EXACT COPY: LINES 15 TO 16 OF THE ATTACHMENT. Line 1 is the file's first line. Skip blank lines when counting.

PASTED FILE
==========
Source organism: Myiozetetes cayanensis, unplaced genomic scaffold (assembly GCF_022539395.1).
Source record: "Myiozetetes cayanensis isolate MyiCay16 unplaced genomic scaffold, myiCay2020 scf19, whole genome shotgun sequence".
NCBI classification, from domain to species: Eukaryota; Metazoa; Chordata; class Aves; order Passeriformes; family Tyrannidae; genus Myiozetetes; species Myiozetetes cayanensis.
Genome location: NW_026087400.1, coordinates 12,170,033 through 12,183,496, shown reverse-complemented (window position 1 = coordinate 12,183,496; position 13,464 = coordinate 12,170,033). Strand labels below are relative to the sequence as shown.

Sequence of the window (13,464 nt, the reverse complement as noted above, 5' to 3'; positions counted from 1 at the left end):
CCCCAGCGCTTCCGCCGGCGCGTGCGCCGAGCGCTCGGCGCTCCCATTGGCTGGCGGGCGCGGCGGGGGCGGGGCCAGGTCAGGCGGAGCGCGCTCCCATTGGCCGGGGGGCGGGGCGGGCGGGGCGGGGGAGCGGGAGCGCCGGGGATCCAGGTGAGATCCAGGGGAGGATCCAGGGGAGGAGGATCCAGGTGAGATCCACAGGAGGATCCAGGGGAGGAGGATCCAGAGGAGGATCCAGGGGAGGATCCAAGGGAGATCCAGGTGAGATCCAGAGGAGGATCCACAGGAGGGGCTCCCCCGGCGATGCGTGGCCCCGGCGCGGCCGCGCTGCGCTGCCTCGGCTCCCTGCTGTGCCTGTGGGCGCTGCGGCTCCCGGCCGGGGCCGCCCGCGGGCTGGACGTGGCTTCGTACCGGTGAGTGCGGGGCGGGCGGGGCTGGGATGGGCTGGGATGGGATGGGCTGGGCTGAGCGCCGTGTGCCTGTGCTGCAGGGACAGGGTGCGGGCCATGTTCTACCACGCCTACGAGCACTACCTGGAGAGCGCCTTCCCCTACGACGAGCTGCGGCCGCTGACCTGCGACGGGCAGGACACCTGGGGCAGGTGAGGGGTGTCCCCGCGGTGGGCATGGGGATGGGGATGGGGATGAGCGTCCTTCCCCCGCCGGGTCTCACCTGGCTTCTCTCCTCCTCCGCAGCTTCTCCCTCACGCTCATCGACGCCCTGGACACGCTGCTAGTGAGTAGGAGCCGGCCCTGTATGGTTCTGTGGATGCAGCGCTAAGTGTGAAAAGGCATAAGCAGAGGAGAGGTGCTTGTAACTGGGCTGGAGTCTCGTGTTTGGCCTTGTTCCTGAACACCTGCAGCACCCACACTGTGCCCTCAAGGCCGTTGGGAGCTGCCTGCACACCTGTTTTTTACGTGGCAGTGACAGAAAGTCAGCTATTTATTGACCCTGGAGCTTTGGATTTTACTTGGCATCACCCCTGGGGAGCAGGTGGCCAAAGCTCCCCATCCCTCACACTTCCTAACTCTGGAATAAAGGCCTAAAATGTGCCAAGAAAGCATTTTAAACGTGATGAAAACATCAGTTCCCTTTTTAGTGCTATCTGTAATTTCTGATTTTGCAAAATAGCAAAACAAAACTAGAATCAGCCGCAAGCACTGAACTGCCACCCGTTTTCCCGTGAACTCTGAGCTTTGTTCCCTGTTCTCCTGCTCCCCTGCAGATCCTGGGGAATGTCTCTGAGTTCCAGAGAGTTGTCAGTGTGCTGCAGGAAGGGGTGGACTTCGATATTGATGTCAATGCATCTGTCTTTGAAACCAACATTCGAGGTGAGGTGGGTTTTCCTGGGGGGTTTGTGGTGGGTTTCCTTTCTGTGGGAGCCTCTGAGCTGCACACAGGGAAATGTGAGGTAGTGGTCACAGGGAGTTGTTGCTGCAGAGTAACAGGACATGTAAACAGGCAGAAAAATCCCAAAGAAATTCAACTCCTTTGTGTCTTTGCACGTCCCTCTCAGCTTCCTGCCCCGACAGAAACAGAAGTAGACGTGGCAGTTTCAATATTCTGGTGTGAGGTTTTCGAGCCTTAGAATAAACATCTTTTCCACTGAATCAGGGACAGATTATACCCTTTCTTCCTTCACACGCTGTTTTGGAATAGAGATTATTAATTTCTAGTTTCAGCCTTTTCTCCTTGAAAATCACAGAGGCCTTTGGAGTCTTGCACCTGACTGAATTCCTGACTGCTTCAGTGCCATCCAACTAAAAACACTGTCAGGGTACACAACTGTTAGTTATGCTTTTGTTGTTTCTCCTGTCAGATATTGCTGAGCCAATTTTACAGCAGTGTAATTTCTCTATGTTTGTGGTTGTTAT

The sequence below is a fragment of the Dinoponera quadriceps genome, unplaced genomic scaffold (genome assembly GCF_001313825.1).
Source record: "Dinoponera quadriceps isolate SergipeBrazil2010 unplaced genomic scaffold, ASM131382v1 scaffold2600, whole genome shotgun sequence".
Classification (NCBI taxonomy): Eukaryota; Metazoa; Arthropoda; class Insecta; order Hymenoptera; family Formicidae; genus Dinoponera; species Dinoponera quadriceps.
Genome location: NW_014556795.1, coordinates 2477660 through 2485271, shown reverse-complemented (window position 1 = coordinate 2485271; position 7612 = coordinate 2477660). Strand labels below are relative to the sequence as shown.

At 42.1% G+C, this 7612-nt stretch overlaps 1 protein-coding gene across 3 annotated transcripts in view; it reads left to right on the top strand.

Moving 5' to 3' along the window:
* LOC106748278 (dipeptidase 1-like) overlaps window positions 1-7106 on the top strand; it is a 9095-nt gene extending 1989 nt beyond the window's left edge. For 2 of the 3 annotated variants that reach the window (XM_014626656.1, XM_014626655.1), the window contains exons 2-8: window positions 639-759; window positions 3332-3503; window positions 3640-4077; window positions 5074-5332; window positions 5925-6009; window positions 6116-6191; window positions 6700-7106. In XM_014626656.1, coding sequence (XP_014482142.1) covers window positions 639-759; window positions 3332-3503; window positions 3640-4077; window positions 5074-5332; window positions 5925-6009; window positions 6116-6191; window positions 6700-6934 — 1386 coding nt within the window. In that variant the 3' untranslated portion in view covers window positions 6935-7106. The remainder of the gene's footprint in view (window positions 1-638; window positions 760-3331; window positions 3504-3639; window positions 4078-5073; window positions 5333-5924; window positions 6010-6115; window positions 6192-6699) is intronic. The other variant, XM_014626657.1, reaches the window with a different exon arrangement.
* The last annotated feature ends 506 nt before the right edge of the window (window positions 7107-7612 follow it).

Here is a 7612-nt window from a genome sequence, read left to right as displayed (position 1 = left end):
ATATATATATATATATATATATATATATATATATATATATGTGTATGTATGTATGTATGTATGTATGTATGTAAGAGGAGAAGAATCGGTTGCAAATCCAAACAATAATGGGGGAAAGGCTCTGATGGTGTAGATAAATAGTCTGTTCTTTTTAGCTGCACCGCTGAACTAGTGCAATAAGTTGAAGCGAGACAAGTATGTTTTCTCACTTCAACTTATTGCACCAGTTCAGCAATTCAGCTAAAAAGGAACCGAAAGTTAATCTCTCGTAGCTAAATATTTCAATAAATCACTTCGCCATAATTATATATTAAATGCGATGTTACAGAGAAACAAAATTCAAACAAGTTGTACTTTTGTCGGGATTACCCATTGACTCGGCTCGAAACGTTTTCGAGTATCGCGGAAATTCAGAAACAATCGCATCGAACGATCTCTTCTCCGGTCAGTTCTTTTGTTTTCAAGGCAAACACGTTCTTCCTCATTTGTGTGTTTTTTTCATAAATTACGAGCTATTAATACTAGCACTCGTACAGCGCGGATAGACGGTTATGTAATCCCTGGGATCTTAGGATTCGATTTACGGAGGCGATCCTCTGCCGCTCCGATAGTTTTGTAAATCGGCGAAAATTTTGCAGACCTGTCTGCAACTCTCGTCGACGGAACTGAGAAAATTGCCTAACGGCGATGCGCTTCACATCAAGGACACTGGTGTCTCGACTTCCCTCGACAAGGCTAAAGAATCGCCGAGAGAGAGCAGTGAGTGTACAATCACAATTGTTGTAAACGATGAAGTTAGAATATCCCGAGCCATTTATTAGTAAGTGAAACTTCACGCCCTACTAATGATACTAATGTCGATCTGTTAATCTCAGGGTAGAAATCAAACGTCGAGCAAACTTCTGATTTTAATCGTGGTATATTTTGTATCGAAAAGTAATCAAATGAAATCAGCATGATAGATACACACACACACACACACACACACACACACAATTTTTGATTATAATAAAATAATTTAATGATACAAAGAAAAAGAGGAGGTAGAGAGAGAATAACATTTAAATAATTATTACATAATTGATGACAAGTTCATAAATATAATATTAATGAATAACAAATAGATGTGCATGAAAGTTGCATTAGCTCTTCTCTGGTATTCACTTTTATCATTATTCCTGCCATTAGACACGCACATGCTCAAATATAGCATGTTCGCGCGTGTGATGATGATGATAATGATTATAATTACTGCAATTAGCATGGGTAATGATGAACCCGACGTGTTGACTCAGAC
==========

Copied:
Here is a 7612-nt window from a genome sequence, read left to right as displayed (position 1 = left end):
ATATATATATATATATATATATATATATATATATATATATGTGTATGTATGTATGTATGTATGTATGTATGTAAGAGGAGAAGAATCGGTTGCAAATCCAAACAATAATGGGGGAAAGGCTCTGATGGTGTAGATAAATAGTCTGTTCTTTTTAGCTGCACCGCTGAACTAGTGCAATAAGTTGAAGCGAGACAAGTATGTTTTCTCACTTCAACTTATTGCACCAGTTCAGCAATTCAGCTAAAAAGGAACCGAAAGTTAATCTCTCGTAGCTAAATATTTCAATAAATCACTTCGCCATAATTATATATTAAATGCGATGTTACAGAGAAACAAAATTCAAACAAGTTGTACTTTTGTCGGGATTACCCATTGACTCGGCTCGAAACGTTTTCGAGTATCGCGGAAATTCAGAAACAATCGCATCGAACGATCTCTTCTCCGGTCAGTTCTTTTGTTTTCAAGGCAAACACGTTCTTCCTCATTTGTGTGTTTTTTTCATAAATTACGAGCTATTAATACTAGCACTCGTACAGCGCGGATAGACGGTTATGTAATCCCTGGGATCTTAGGATTCGATTTACGGAGGCGATCCTCTGCCGCTCCGATAGTTTTGTAAATCGGCGAAAATTTTGCAGACCTGTCTGCAACTCTCGTCGACGGAACTGAGAAAATTGCCTAACGGCGATGCGCTTCACATCAAGGACACTGGTGTCTCGACTTCCCTCGACAAGGCTAAAGAATCGCCGAGAGAGAGCAGTGAGTGTACAATCACAATTGTTGTAAACGATGAAGTTAGAATATCCCGAGCCATTTATTAGTAAGTGAAACTTCACGCCCTACTAATGATACTAATGTCGATCTGTTAATCTCAGGGTAGAAATCAAACGTCGAGCAAACTTCTGATTTTAATCGTGGTATATTTTGTATCGAAAAGTAATCAAATGAAATCAGCATGATAGATACACACACACACACACACACACACACACACAATTTTTGATTATAATAAAATAATTTAATGATACAAAGAAAAAGAGGAGGTAGAGAGAGAATAACATTTAAATAATTATTACATAATTGATGACAAGTTCATAAATATAATATTAATGAATAACAAATAGATGTGCATGAAAGTTGCATTAGCTCTTCTCTGGTATTCACTTTTATCATTATTCCTGCCATTAGACACGCACATGCTCAAATATAGCATGTTCGCGCGTGTGATGATGATGATAATGATTATAATTACTGCAATTAGCATGGGTAATGATGAACCCGACGTGTTGACTCAGAC